at auction or as a commission sale?
Comparing two options
This note aims to compare two options for selling a classic car -
selling at auction with a leading classic car auctioneer or selling
using a commission sale arrangement with a specialist trader.
Of course another popular way of selling a classic car is through
a car for sale advert in a commercial or club magazine or online site
and that is touched on below.
The two cases examined alongside look at the costs and the benefits
for the seller in each case. Those benefits are not only financial
but also come from useful services provided by the auctioneer or specialist
trader: marketing and displaying the car, avoiding buyers rolling
up at your house tyre-kicking,
avoiding the stress of preparing and marketing a classic car for sale
and ensuring safe payment is received and handling documentation to
complete the sale.
The charges vary between specialist classic car auction houses
but are a substantial cost for both buyer and seller. There can also
be additional fees, for example for a larger mention in an auction
catalogue rather than a single entry, so those need to clarified with
the auction house selected to handle the sale of a car.
Auction charges - example at Barons
Other classic car auctioneers may have higher charges, but see the
Barons' website for
further details of their charges:
Buyer's Premium is 10% plus VAT on the premium, minimum of £150.
Seller's Commission is 5% plus VAT, minimum of £150.
A seller's commission of 5% is the lowest auction houses are likely
to charge and many will charge more.
Which route will reach a buyer prepared to pay a good price? -
that's a key question
The key question for a seller is which selling option will reach a
buyer prepared to pay a good price and which option will best suit
a seller. A popular choice for a seller is to advertise their car
and handle the preparation and display of their car they have to be
prepared to handle visits from possible buyers to inspect and test
the car. See more below.
Advertising a car for sale
This is the route usually used for selling a classic car and there
are plenty of places to do so. They include placing an advert in trade
and club magazines and posting an advert with online sites like Car&Classic
or eBay. The V8 Website offers cars for sale adverts which
have proved to be a very effective way to offer an MGV8 for sale.
Adverts on the V8 Website
The V8 Register offers "cars for sale" adverts on the V8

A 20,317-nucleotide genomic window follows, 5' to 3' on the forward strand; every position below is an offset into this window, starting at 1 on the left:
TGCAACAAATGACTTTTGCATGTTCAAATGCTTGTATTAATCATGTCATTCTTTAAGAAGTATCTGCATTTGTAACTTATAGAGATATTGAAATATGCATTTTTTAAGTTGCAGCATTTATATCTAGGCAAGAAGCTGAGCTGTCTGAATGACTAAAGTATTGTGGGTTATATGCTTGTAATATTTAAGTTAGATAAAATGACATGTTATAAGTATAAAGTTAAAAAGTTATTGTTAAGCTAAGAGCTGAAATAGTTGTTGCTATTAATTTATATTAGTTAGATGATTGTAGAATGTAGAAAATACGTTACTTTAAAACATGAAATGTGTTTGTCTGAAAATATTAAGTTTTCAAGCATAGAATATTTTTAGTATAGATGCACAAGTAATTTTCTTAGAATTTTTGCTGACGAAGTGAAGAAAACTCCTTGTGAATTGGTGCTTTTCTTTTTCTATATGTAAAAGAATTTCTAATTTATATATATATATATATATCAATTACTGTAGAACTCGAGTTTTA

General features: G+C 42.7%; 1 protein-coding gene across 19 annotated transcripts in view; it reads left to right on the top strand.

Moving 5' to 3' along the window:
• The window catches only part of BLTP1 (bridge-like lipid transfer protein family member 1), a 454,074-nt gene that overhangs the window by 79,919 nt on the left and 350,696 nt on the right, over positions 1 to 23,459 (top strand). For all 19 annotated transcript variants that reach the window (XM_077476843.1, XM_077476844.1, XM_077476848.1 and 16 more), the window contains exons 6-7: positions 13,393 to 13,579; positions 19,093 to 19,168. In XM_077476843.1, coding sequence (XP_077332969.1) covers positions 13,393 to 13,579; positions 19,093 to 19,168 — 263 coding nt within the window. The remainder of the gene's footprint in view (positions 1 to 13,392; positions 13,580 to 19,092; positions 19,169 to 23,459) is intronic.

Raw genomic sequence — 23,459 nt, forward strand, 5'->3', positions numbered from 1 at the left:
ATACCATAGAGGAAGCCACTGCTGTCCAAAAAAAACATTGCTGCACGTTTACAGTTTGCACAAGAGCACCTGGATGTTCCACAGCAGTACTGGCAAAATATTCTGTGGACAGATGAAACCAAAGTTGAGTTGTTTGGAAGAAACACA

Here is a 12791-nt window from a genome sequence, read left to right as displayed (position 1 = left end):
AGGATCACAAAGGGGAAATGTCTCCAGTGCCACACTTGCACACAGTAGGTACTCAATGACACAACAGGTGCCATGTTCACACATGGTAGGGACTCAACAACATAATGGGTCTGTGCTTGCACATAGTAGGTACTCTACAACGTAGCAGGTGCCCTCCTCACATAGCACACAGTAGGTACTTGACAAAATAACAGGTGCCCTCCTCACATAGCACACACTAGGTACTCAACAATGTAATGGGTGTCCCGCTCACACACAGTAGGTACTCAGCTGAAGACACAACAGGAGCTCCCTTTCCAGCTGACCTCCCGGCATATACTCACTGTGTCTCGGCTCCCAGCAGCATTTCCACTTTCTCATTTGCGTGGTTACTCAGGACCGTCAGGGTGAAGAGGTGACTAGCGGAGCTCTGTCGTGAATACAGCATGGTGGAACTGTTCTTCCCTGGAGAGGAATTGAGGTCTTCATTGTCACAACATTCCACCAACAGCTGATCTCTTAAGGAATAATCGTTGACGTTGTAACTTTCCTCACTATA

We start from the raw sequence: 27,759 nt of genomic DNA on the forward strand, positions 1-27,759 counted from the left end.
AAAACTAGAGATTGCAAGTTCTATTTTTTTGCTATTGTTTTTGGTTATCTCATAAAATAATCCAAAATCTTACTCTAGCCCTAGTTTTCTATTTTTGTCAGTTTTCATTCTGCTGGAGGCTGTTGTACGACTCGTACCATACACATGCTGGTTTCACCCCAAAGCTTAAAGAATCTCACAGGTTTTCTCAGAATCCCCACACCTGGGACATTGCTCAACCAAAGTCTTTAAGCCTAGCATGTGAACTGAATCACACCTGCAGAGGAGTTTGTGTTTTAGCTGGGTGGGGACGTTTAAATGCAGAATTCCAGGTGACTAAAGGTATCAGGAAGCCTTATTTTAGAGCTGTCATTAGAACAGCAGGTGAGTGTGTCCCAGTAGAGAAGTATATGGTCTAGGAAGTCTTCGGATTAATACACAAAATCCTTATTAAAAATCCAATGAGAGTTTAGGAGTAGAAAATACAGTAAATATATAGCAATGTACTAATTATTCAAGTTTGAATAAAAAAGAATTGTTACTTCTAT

Website comprising a classified advert with a linked A4L PDF twin
column document where a full set of photos of the car plus the text
describing the car can be displayed. We offer advice on how to draft
an advert and we also have a regular updated MGV8 market review and
price guide to assist you. See the link below.
MGBGTV8s for sale adverts
MG RV8s for sale adverts
Buy an advert
MGV8 Price Guide update
Last update to the end of April 2019 released early in May. More
Buying a selling advice on the buyinganmg.com website
It's a website packed with useful information and advice.
Where to sell an MGV8?
See our 5 page article on the selling routes available. Which selling
route you choose will depend on your aims and your situation. The
article describes how someone selling an MGV8 can approach the task
and choose a route which best suits them. More
Posted: 190728 & updated: 190801
Comparative assessment of the benefits
for the seller using a sale at an auction with a leading classic
Gain visibility in the auction brochure
Placing your car with a reputable classic car auctioneer will
see your car listed in their auction catalogue and mentioned
in their online listing ahead of the auction.
Gain visibility in the auctioneer's publicity
Your car will be included in the auctioneer's online listing
of entries several weeks ahead of the auction date. Frequently
the classic car press report on forthcoming auction listings
- for example Classic Car Weekly - so useful publicity for the
sale of your car will come from that.
Auctioneer can advise on pricing your car
The auctioneer can advise on setting an estimate price or estimate
price range in their catalogue, and any reserve price requirements
(minimum sale price) the seller might wish to have can be discussed
Auctioneer can advise of drafting the text for the car in
their auction catalogue
This needs to be drafted carefully to be an attractive read
but accurate covering the type of car, when produced, the mileage,
condition of the car, service record, age of the tyres, number
of previous owners, parts replaced and any modifications or
extras that have been fitted.
Auctioneer can take a set of photos of the car
A good set of photos, particularly when your car is advertised
available online, will help potential buyers view the the car
in detail and form a view as to whether they will make the effort
to travel to the auctioneer to make an inspection of the car
and then attend the auction itself.
Auctioneer can provide telephone bidding facilities
This convenience can be helpful for some buyers. The necessary
arrangements to set up an online telephone facility for a bidder